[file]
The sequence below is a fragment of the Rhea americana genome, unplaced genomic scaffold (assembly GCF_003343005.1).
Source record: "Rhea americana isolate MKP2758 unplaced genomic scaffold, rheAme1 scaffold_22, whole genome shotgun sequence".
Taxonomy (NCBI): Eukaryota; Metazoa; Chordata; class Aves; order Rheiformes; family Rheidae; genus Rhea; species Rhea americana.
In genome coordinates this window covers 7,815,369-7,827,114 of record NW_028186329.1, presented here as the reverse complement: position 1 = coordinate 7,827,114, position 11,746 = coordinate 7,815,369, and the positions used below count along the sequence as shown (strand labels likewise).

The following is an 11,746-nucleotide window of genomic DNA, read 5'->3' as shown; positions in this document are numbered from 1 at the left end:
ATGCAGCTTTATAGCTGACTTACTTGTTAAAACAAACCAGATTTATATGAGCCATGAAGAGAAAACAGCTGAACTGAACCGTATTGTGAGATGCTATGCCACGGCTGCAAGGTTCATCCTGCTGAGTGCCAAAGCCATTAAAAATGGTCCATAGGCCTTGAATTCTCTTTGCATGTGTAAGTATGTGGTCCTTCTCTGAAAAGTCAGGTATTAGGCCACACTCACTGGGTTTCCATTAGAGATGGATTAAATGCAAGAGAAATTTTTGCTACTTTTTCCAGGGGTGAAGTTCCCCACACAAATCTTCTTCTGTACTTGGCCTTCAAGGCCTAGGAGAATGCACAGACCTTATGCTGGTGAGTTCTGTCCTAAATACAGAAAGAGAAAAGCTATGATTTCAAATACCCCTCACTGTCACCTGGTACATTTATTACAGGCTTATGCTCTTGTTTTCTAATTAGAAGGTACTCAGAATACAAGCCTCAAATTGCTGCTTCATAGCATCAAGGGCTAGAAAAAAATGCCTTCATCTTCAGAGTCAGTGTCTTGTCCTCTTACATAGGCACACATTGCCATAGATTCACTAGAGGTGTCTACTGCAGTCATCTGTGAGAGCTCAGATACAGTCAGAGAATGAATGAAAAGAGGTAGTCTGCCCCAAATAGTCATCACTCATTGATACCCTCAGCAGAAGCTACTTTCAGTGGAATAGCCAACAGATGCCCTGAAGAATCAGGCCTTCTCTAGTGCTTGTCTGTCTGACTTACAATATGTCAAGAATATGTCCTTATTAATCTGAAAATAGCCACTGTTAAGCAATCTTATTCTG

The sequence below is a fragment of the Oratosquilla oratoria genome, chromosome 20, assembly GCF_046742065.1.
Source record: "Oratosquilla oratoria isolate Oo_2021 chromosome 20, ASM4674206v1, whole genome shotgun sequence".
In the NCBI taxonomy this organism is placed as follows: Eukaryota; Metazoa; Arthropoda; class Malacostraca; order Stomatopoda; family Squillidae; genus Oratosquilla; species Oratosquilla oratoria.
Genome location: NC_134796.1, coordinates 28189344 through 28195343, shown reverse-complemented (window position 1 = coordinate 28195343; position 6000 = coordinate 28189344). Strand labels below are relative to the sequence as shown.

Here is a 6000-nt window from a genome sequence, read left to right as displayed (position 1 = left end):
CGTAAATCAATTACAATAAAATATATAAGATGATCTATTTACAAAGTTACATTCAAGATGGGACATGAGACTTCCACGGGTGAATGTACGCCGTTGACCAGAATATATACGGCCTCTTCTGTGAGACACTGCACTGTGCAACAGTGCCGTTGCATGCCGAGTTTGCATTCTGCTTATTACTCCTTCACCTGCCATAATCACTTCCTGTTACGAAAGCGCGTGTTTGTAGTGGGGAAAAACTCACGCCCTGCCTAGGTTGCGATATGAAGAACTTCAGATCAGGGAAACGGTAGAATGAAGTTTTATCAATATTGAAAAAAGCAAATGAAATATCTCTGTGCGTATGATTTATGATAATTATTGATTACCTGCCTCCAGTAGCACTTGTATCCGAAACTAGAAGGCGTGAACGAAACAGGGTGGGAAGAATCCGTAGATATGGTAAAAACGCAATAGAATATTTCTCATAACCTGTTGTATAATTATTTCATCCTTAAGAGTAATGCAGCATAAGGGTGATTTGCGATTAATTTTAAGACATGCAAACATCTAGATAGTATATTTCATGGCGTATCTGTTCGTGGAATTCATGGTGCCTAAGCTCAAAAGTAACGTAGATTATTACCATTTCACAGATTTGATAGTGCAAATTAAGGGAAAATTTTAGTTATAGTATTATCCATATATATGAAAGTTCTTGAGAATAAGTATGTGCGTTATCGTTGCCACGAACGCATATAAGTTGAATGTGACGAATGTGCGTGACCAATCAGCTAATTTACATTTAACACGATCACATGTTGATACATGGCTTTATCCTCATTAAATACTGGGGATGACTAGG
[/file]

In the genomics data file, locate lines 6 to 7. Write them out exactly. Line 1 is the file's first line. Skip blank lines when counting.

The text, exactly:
ATGCAGCTTTATAGCTGACTTACTTGTTAAAACAAACCAGATTTATATGAGCCATGAAGAGAAAACAGCTGAACTGAACCGTATTGTGAGATGCTATGCCACGGCTGCAAGGTTCATCCTGCTGAGTGCCAAAGCCATTAAAAATGGTCCATAGGCCTTGAATTCTCTTTGCATGTGTAAGTATGTGGTCCTTCTCTGAAAAGTCAGGTATTAGGCCACACTCACTGGGTTTCCATTAGAGATGGATTAAATGCAAGAGAAATTTTTGCTACTTTTTCCAGGGGTGAAGTTCCCCACACAAATCTTCTTCTGTACTTGGCCTTCAAGGCCTAGGAGAATGCACAGACCTTATGCTGGTGAGTTCTGTCCTAAATACAGAAAGAGAAAAGCTATGATTTCAAATACCCCTCACTGTCACCTGGTACATTTATTACAGGCTTATGCTCTTGTTTTCTAATTAGAAGGTACTCAGAATACAAGCCTCAAATTGCTGCTTCATAGCATCAAGGGCTAGAAAAAAATGCCTTCATCTTCAGAGTCAGTGTCTTGTCCTCTTACATAGGCACACATTGCCATAGATTCACTAGAGGTGTCTACTGCAGTCATCTGTGAGAGCTCAGATACAGTCAGAGAATGAATGAAAAGAGGTAGTCTGCCCCAAATAGTCATCACTCATTGATACCCTCAGCAGAAGCTACTTTCAGTGGAATAGCCAACAGATGCCCTGAAGAATCAGGCCTTCTCTAGTGCTTGTCTGTCTGACTTACAATATGTCAAGAATATGTCCTTATTAATCTGAAAATAGCCACTGTTAAGCAATCTTATTCTG

The sequence below is a fragment of the Oratosquilla oratoria genome, chromosome 20, assembly GCF_046742065.1.